Los Angeles City Council Bans Medical Marijuana Dispensaries
After years of experimenting with regulations and ordinances, the Los Angeles City Council announced its harshest action yet in its struggle with the city’s medical marijuana industry, banning all dispensaries within city limits. Councilmembers voted to prohibit the pot shops by a count of 13-1 following hours of debate, and the lone dissenting councilman ultimately changed his vote in order to hurry the measure to Mayor Antonio Villaraigosa’s desk.
Villaraigosa, who supports the ban, has until August 6 to sign it into law. The ban will go into effect 30 days from when it is signed.
It will affect all 762 of the registered medical marijuana dispensaries in the city, as well as an unknown number of unregistered dispensaries. Los Angeles City Councilman Paul Krekorian estimates the actual number of dispensaries to be around 1,000.
“This is an outrage that the city council would think a reasonable solution to the distribution of medical marijuana would be to simply outlaw it altogether,” said Don Duncan, California Director of Americans for Safe Access, a medical marijuana advocacy organization. Duncan pledged a campaign to block the ban through a ballot referendum.
In order to qualify such a referendum for the ballot, organizers will need to collect nearly 28,000 valid signatures. Kris Hermes, Media Specialist for Americans for Safe Access, expressed hope that the city would wait for a vote before shutting down local dispensaries.
“It would be extremely imprudent for the city to go ahead and enforce the ban after the referendum has been filed,” Hermes said. “When we qualify for the ballot, the city will either have to rescind the ban right then and there, or just wait until it’s put up for a vote and let the people decide.”
A Divided Community
Leading up to the city council’s vote, councilmembers heard from proponents of the ban, including one woman who said that her children walk through clouds of marijuana smoke in front of their house and in their neighborhood. Ban supporters argued that dispensaries attract crime, send a bad message to children and are too numerous in some neighborhoods.
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Medical marijuana patients and advocates also spoke out forcefully, arguing that a blanket ban on dispensaries will deny sick people access to essential medicine. A patient with cerebral palsy noted that home cultivation of medical-grade marijuana is not only prohibitively expensive for the average person, it is also impractical for patients with physical impairments. After the ban passed, some in the crowd angrily shouted profanities at the councilmembers.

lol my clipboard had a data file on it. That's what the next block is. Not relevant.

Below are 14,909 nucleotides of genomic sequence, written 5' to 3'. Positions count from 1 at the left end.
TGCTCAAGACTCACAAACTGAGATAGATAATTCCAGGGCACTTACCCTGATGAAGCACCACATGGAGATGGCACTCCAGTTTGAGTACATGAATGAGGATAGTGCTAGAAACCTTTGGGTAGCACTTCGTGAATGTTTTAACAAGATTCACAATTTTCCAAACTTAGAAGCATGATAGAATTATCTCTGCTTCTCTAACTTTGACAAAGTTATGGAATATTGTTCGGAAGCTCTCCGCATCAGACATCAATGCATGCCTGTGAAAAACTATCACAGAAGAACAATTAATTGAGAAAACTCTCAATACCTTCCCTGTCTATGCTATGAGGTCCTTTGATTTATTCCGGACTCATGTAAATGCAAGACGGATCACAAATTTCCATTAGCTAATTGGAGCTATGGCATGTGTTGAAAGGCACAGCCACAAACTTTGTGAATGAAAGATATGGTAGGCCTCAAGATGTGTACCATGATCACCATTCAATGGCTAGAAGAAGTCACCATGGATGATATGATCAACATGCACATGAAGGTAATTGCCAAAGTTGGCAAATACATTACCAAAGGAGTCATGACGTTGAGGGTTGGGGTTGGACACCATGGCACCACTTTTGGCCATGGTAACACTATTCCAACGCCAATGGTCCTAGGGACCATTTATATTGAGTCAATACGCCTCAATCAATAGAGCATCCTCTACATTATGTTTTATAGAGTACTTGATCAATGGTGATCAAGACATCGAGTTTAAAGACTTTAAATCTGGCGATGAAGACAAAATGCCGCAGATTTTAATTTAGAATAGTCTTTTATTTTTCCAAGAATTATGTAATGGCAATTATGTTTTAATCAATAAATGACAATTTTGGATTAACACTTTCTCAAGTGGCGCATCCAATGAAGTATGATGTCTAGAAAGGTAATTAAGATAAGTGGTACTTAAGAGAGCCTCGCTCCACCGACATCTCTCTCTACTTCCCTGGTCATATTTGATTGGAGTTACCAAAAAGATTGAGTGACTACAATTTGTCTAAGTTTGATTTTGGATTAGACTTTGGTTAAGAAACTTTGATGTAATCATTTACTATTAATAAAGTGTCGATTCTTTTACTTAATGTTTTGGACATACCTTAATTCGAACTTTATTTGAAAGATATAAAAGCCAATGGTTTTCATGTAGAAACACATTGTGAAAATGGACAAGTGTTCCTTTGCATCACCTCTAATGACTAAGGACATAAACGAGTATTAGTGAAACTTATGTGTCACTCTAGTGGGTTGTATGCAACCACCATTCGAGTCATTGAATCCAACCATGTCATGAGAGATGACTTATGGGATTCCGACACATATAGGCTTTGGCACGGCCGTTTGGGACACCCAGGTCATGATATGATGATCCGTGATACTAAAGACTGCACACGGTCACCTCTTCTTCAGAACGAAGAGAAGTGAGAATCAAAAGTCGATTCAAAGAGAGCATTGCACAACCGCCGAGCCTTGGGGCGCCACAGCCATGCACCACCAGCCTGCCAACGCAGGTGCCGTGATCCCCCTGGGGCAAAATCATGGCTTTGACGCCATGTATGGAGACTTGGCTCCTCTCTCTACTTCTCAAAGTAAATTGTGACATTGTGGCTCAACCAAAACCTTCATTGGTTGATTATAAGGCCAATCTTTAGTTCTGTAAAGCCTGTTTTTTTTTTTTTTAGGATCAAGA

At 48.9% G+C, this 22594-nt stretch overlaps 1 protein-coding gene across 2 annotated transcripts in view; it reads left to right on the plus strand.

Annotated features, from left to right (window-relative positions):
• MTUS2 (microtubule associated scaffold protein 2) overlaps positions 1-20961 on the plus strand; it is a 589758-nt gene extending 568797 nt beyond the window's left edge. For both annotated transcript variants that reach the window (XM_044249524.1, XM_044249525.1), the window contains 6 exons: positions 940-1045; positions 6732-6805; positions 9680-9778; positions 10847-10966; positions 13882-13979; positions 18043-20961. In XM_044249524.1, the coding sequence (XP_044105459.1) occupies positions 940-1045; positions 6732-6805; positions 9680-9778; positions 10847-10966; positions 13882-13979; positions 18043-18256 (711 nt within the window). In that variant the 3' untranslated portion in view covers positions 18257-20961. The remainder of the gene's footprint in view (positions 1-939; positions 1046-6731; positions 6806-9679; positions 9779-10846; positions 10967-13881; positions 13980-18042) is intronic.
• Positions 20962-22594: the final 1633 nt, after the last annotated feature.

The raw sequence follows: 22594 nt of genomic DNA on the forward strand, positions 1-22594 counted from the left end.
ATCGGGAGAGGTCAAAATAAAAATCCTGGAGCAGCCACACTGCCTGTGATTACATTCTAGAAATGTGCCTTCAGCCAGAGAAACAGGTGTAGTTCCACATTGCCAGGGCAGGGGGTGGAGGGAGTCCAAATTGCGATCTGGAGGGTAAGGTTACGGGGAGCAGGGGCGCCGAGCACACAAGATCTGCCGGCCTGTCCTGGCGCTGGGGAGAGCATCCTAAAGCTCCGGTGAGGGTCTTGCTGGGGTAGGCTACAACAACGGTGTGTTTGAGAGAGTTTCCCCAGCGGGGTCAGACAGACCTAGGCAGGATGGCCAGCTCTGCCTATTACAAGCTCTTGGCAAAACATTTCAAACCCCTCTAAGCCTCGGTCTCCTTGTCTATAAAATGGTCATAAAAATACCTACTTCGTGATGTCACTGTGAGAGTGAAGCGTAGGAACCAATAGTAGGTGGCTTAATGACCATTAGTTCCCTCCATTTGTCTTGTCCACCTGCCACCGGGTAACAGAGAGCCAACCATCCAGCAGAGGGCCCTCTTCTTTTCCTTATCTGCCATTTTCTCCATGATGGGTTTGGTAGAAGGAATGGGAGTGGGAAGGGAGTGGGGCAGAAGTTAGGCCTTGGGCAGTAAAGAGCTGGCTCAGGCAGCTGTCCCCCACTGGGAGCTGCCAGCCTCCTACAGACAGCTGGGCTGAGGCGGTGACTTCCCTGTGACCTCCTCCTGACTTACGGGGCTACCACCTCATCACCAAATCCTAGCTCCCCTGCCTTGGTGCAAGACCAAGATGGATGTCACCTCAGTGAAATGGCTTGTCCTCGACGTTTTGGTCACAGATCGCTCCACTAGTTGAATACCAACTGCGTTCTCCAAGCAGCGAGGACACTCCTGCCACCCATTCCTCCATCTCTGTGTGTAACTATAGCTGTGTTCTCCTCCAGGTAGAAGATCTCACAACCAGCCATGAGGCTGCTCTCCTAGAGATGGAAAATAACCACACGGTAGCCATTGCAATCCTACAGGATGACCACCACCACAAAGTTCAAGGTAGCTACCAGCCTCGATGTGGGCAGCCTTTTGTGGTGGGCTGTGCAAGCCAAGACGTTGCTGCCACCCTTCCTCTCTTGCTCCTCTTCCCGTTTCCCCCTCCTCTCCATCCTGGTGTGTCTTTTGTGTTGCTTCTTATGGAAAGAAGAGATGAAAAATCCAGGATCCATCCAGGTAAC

Councilman Jose Huizar described the measure as a “gentle ban,” a label to which Duncan took exception.
“The city is whitewashing their actions by calling this a ‘gentle ban,’ when in reality it offers patients nothing more than what’s already legal under state law, and denies patients the real need to safely and legally obtain their medication,” he said.
Special Assistant City Attorney Jane Usher told MSNBC that she expects “tremendous voluntary cooperation” from local dispensaries, but she also suggests the possibility that some dispensaries could fly under the city’s radar by avoiding the ire of their neighbors.
“The harder cases, we’ll work with LAPD,” Usher said. “We’ll be complaint driven. We’ll only pursue those dispensaries that are disrupting their neighborhoods.”
The ban has the support of Los Angeles Police Chief Charlie Beck, who says that it’s needed to combat “large, for-profit businesses that operate outside what we think is state law, and not only cause a nuisance to the community but cause a public danger because of a very toxic mixture of high-value narcotics and a lot of cash.”
It’s true that many dispensaries keep lots of cash on hand, but that’s often because banks are afraid to do business with them. A June 2011 memo from Deputy Attorney General James Cole states that “those who engage in transactions involving the proceeds of [cultivating, selling or distributing marijuana] may also be in violation of federal money laundering statutes and other federal financial laws,” regardless of state law.
Hermes says that while there’s no question the ban is bad news for medical marijuana patients in Los Angeles, it may ultimately be bad news for the local law enforcers who support it.
“I’d like to know what Chief of Police Charlie Beck thinks about his job being complicated by the growth in illicit drug sales and use that will inevitably occur as a result of this decision,” he said.
Do you agree with the Los Angeles City Council’s decision to prohibit all of the city’s dispensaries? Let us know in the comments below.